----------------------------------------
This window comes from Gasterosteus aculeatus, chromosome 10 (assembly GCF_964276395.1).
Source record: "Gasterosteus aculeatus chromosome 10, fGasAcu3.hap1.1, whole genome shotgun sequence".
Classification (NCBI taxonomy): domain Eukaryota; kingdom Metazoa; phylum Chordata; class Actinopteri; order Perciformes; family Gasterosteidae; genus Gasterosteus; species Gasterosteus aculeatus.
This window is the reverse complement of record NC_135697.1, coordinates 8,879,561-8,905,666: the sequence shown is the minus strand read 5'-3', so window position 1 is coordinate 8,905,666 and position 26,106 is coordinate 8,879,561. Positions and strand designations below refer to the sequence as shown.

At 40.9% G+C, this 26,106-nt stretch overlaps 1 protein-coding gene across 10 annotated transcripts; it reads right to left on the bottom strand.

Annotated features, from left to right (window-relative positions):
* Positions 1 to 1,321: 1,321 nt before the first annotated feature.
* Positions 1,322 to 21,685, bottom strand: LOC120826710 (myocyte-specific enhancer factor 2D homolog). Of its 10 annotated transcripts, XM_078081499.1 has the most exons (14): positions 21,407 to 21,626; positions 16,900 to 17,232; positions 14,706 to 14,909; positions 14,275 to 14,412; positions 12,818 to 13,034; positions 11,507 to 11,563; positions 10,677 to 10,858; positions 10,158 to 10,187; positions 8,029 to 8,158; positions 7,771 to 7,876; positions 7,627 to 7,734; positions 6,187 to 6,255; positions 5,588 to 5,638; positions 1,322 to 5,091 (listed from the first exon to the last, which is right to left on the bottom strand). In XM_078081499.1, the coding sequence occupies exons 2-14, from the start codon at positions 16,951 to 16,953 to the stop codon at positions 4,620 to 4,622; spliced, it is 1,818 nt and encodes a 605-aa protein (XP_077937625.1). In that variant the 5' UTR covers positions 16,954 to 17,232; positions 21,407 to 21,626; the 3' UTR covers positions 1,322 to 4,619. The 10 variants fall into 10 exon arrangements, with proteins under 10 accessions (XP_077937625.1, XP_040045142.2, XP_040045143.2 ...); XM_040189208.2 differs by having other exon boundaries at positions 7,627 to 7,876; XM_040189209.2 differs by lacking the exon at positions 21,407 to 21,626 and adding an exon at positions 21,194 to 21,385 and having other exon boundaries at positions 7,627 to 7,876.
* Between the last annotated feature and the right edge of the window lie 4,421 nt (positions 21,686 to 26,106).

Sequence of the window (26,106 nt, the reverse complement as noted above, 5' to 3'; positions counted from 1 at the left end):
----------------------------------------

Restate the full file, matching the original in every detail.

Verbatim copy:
This window comes from Gasterosteus aculeatus, chromosome 10 (assembly GCF_964276395.1).
Source record: "Gasterosteus aculeatus chromosome 10, fGasAcu3.hap1.1, whole genome shotgun sequence".
Classification (NCBI taxonomy): domain Eukaryota; kingdom Metazoa; phylum Chordata; class Actinopteri; order Perciformes; family Gasterosteidae; genus Gasterosteus; species Gasterosteus aculeatus.
This window is the reverse complement of record NC_135697.1, coordinates 8,879,561-8,905,666: the sequence shown is the minus strand read 5'-3', so window position 1 is coordinate 8,905,666 and position 26,106 is coordinate 8,879,561. Positions and strand designations below refer to the sequence as shown.

At 40.9% G+C, this 26,106-nt stretch overlaps 1 protein-coding gene across 10 annotated transcripts; it reads right to left on the bottom strand.

Annotated features, from left to right (window-relative positions):
* Positions 1 to 1,321: 1,321 nt before the first annotated feature.
* Positions 1,322 to 21,685, bottom strand: LOC120826710 (myocyte-specific enhancer factor 2D homolog). Of its 10 annotated transcripts, XM_078081499.1 has the most exons (14): positions 21,407 to 21,626; positions 16,900 to 17,232; positions 14,706 to 14,909; positions 14,275 to 14,412; positions 12,818 to 13,034; positions 11,507 to 11,563; positions 10,677 to 10,858; positions 10,158 to 10,187; positions 8,029 to 8,158; positions 7,771 to 7,876; positions 7,627 to 7,734; positions 6,187 to 6,255; positions 5,588 to 5,638; positions 1,322 to 5,091 (listed from the first exon to the last, which is right to left on the bottom strand). In XM_078081499.1, the coding sequence occupies exons 2-14, from the start codon at positions 16,951 to 16,953 to the stop codon at positions 4,620 to 4,622; spliced, it is 1,818 nt and encodes a 605-aa protein (XP_077937625.1). In that variant the 5' UTR covers positions 16,954 to 17,232; positions 21,407 to 21,626; the 3' UTR covers positions 1,322 to 4,619. The 10 variants fall into 10 exon arrangements, with proteins under 10 accessions (XP_077937625.1, XP_040045142.2, XP_040045143.2 ...); XM_040189208.2 differs by having other exon boundaries at positions 7,627 to 7,876; XM_040189209.2 differs by lacking the exon at positions 21,407 to 21,626 and adding an exon at positions 21,194 to 21,385 and having other exon boundaries at positions 7,627 to 7,876.
* Between the last annotated feature and the right edge of the window lie 4,421 nt (positions 21,686 to 26,106).

Sequence of the window (26,106 nt, the reverse complement as noted above, 5' to 3'; positions counted from 1 at the left end):